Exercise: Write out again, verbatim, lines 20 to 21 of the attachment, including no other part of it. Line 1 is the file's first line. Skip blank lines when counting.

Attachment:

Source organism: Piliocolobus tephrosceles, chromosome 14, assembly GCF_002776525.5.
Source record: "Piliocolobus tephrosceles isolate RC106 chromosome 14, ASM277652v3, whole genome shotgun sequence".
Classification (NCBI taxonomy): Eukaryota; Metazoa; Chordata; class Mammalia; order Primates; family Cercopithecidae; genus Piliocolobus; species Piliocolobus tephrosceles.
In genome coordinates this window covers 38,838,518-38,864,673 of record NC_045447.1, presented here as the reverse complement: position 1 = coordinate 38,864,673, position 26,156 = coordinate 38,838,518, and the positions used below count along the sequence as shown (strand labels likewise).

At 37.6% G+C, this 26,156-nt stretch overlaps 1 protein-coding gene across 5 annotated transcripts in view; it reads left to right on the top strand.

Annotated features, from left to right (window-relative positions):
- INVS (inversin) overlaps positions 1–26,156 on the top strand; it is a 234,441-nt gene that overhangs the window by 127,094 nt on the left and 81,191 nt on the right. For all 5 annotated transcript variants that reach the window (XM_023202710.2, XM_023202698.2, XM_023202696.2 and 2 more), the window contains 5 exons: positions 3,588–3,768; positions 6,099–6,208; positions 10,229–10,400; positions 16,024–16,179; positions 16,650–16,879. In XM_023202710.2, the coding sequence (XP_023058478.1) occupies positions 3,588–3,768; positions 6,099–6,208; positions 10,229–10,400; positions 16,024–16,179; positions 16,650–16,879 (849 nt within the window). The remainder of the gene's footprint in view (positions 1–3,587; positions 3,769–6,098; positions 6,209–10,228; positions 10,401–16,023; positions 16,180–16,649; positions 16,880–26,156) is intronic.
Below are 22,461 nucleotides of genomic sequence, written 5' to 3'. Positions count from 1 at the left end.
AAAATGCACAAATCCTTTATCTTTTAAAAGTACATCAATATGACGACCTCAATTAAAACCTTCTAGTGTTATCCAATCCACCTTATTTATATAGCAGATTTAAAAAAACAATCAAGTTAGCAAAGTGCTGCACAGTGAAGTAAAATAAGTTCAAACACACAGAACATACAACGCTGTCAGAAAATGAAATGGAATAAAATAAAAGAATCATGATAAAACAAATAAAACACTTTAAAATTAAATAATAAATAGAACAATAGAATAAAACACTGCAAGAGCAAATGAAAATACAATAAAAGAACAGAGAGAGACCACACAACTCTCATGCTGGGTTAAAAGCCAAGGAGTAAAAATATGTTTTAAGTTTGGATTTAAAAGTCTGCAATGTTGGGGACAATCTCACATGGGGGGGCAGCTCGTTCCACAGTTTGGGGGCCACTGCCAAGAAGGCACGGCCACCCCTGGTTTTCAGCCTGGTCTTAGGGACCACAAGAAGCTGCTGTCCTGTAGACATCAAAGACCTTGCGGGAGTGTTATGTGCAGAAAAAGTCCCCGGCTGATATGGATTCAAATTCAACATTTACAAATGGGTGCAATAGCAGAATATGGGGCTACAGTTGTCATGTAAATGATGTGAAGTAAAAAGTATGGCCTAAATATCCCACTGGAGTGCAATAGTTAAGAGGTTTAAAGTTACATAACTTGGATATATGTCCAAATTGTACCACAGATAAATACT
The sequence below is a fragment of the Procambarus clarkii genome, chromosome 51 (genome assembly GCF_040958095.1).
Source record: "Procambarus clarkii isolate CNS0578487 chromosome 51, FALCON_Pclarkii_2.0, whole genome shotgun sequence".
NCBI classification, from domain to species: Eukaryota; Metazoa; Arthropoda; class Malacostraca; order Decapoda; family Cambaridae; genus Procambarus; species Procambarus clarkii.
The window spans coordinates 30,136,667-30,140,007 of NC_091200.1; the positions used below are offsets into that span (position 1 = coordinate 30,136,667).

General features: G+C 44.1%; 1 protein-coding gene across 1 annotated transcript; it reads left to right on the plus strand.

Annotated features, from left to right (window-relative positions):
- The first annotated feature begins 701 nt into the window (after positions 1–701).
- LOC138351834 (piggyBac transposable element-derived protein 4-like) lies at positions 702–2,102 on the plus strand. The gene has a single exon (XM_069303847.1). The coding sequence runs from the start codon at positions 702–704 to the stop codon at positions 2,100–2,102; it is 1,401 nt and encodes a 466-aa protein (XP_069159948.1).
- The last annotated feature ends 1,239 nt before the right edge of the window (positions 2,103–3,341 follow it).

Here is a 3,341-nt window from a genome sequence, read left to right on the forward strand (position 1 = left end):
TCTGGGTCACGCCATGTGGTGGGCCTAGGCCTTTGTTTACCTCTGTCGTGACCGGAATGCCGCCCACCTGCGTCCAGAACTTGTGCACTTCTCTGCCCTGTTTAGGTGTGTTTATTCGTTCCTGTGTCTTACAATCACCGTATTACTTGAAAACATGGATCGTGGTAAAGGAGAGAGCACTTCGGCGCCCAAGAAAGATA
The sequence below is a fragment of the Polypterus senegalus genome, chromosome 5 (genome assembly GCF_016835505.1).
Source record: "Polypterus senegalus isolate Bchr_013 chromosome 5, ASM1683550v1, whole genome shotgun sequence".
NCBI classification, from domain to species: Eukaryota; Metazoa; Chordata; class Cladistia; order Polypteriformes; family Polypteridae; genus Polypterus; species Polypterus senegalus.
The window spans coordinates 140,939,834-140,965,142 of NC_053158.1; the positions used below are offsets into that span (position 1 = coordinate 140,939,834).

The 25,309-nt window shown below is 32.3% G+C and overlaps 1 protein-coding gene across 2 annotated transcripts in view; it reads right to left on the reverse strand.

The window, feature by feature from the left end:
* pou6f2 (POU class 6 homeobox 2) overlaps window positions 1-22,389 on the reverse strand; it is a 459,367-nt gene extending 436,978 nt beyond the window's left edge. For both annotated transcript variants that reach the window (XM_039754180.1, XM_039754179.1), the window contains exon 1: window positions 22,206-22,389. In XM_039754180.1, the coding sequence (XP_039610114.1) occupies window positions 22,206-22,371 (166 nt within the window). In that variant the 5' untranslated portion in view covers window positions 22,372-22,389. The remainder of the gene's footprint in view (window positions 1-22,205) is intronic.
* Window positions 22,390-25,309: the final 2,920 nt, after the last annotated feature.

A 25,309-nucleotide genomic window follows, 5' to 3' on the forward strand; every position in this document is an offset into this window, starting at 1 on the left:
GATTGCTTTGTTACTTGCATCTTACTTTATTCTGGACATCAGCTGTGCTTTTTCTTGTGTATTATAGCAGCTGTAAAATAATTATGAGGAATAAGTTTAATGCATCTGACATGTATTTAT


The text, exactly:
TCTGGGTCACGCCATGTGGTGGGCCTAGGCCTTTGTTTACCTCTGTCGTGACCGGAATGCCGCCCACCTGCGTCCAGAACTTGTGCACTTCTCTGCCCTGTTTAGGTGTGTTTATTCGTTCCTGTGTCTTACAATCACCGTATTACTTGAAAACATGGATCGTGGTAAAGGAGAGAGCACTTCGGCGCCCAAGAAAGATA
The sequence below is a fragment of the Polypterus senegalus genome, chromosome 5 (genome assembly GCF_016835505.1).